BURLINGTON — Cedric Maxwell has been part of the Celtics organization for nearly 40 years, and he’s never been one to mince words or bite his tongue. He tells the truth.
He watched the Celtics blow a precious opportunity last season to make an NBA Finals run with their infighting and chemistry issues, with their best player coming to the arena with myriad personalities, unable to find true happiness in Boston while many of his teammates struggled with the quandary of pursuing their personal goals versus being engaged in the team concept.
It turned disastrous. The Celtics were thumped in the second round of the Eastern Conference playoffs by the Milwaukee Bucks, who made sure to rub in every resounding victory.
It’s now August and the Celtics have undergone a major makeover. Jayson Tatum, Jaylen Brown, Kemba Walker, and Marcus Smart are bonding in Australia with Team USA as they prepare for the World Cup. Gordon Hayward has spent the summer working out at the team’s practice facility in Brighton and Maxwell, entering his 24th season as the team’s radio play-by-play analyst, feels more at ease and confident in this team.
There was never comfort with last year’s team. A 10-10 start was the prelude to what became a miserable season, with Kyrie Irving as the central figure of the dysfunction.
“I was a huge Kyrie fan, let’s put that on the record,” Maxwell said. “It just did not work out. To me, he is one of the best finishers I’ve seen in the history of the game. Now when you start talking about personalities, the personalities didn’t fit with what you had here. I think that Kemba Walker could possibly be a better fit.
“There has never been a more talented point guard the Celtics have ever had [than Kyrie].”
Maxwell has been critical of Irving’s tactics, especially his unceremonious exit. It became apparent in the second half last season Irving likely would not be keeping his preseason commitment to re-sign with the Celtics. An indication Irving was predestined to sign with the Brooklyn Nets was a 95-second video released by his agency, Roc Nation, on July 1, the day free agents were allowed to sign with new teams.
The video shows Irving walking across the Brooklyn Bridge, pledging his loyalty to the Nets, and expressing excitement for coming home to the New York/New Jersey area. Irving grew up a New Jersey Nets fan.
“How do you come up with you walking across the Brooklyn Bridge in one take?” Maxwell said. “Don’t you have to plan that out? ‘I’m going to do a video of me coming back to Brooklyn, walking across the bridge.’ Were you still wearing a Celtics uniform when you did that? That would be one of those things that would probably bother people.”
What was the issue with the 2018-19 Celtics? They lacked leadership. Irving was moody and appeared deeply consumed and annoyed by playing in the final year of his contract.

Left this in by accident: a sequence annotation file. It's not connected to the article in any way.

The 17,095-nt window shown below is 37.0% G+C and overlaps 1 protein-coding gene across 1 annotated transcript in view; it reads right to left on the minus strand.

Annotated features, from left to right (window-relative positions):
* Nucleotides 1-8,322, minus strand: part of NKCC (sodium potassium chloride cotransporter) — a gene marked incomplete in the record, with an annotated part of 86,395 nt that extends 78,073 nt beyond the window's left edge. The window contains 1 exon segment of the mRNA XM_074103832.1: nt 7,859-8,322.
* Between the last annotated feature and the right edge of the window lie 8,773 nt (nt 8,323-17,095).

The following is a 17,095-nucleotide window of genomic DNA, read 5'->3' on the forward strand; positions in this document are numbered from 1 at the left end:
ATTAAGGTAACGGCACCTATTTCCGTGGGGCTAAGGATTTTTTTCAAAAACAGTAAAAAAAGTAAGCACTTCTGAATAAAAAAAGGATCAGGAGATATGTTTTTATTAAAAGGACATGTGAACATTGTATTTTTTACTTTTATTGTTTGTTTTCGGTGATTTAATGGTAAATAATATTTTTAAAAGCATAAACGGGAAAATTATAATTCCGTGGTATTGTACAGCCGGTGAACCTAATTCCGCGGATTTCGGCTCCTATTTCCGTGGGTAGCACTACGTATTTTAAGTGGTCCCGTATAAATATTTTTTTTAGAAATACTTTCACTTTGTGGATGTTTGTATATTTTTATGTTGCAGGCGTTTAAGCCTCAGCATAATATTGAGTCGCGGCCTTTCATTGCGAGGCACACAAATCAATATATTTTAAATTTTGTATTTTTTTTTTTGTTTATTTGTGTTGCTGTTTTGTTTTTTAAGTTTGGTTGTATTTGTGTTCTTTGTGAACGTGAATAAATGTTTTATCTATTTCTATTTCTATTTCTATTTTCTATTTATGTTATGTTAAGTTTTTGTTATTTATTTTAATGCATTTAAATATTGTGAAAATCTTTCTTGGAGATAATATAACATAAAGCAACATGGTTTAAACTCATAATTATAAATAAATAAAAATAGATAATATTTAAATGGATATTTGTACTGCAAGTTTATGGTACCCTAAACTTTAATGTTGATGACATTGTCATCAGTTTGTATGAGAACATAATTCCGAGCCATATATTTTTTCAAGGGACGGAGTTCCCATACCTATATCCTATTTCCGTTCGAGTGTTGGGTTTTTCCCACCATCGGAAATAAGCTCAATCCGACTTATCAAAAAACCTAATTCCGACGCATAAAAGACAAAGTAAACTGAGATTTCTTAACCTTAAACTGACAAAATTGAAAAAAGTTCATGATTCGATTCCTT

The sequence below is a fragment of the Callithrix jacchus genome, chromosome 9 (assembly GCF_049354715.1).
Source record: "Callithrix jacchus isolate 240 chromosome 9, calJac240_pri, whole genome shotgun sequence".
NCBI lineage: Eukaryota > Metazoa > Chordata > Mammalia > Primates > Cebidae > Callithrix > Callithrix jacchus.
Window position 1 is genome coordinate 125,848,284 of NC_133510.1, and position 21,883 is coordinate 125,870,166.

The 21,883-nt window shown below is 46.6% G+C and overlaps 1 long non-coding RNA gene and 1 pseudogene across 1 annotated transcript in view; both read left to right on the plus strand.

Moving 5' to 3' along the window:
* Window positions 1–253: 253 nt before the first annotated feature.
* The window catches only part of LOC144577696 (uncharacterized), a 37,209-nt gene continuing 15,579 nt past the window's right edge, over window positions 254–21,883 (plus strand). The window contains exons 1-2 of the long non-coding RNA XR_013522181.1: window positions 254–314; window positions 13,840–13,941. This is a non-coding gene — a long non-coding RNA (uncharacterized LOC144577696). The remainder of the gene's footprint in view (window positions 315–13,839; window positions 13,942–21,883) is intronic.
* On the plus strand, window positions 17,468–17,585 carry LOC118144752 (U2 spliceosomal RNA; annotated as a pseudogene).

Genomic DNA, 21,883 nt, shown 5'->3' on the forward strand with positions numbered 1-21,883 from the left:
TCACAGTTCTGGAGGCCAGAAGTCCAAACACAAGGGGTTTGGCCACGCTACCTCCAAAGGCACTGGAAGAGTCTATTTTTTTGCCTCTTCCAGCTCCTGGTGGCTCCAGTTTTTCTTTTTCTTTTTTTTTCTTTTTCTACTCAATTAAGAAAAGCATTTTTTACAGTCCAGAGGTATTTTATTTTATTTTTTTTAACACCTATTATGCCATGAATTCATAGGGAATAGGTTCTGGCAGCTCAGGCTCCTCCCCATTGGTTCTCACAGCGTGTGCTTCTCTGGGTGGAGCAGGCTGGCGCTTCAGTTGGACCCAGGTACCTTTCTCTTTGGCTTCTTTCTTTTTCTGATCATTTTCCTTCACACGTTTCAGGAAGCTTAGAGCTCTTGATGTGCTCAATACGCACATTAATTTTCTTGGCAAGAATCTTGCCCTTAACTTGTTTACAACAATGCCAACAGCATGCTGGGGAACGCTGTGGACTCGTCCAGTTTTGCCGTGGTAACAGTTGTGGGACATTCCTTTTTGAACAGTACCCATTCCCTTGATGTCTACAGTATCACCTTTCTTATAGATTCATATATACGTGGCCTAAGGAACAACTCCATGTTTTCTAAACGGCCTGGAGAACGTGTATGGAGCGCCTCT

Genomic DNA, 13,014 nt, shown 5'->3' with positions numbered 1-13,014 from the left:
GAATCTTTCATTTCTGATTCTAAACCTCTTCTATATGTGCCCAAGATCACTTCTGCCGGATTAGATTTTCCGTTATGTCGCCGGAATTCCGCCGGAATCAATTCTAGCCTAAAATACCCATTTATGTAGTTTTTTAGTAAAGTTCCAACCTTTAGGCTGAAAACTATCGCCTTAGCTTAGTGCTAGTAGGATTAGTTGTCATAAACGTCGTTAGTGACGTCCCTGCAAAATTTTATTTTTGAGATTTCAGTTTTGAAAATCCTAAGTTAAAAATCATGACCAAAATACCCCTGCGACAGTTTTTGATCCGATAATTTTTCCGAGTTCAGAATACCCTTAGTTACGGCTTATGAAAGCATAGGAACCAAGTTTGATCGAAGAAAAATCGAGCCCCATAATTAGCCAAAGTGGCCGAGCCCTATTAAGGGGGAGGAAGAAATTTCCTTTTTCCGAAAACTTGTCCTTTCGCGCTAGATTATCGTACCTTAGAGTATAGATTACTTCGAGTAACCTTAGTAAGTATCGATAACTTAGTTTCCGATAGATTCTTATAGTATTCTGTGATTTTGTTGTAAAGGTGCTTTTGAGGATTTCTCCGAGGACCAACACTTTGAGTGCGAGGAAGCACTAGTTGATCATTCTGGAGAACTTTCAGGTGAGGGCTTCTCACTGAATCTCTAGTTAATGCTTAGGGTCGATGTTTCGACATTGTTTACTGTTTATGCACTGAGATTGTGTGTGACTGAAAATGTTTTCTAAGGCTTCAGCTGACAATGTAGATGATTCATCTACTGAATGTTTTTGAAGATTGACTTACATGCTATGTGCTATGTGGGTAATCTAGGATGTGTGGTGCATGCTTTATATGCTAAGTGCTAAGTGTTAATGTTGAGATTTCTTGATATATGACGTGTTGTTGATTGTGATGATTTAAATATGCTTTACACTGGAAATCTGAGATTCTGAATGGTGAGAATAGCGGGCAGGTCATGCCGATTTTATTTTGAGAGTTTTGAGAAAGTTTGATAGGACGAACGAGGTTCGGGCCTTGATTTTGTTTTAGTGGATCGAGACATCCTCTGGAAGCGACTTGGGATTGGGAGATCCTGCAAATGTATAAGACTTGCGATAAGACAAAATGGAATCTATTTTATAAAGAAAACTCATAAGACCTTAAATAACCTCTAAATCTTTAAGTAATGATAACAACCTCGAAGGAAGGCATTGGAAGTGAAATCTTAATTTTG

Al Horford led by example. Other players tried to take on a leadership role but weren’t convincing or captivating enough to persuade their teammates to follow them.
“You have to have a leader, on the court and off the court,” Maxwell said. “You can say what you want about Draymond Green, but you know he’s one of the leaders on that [Golden State Warriors] team. You have to have camaraderie when you guys are together. And [the Celtics] never really seemed to have that.
“You can’t fault Kyrie for being a different person. He was like that in Cleveland. He was like that most of his life. And you do like this, ‘Hey, good luck Brooklyn, we’ll see how it works over there.’ ”
Like it or not, the Celtics had to turn the page. They replaced Irving with Walker. They signed Enes Kanter to replace Horford, who abruptly departed for the 76ers. They added four rookies and French big man Vincent Poirier. The hope is the Celtics will become rejuvenated with fresh faces and new personalities and last season will be considered an aberration.
“Kemba is a nice bounce-back for [Celtics general manager] Danny Ainge; and I love Kanter. I think the fans are going to love him,” Maxwell said. “The guy that hurts me more than anybody [leaving] is Al Horford, because of just who he was as a person.
“Al could have been that leader, but he just wasn’t vocal. But he was that guy who was rock steady, played the game the right way, was a standup guy. Certain things you can’t replace. You can’t replace the classiness that he had.
“As much as we want to blame Kyrie Irving, let’s lose that one. Kyrie Irving was a great player. People said I didn’t like him. No. I loved Kyrie as a player.”
The key to the Celtics’ success this season, according to Maxwell, is no secret. The development of Tatum and Brown, each of whom had an uneven season in 2018-19, is critical.
“Those two lions that you had last year have to come back into the pride and take over,” Maxwell said. “Those are the guys you’re going to grow with. Gordon Hayward has to be more productive and more vocal.
“And Coach [Brad] Stevens, I said before last year this was going to be Coach Stevens’s toughest year, because you were trying to incorporate two great players back into a [team] that was a minute away from being in the Finals.”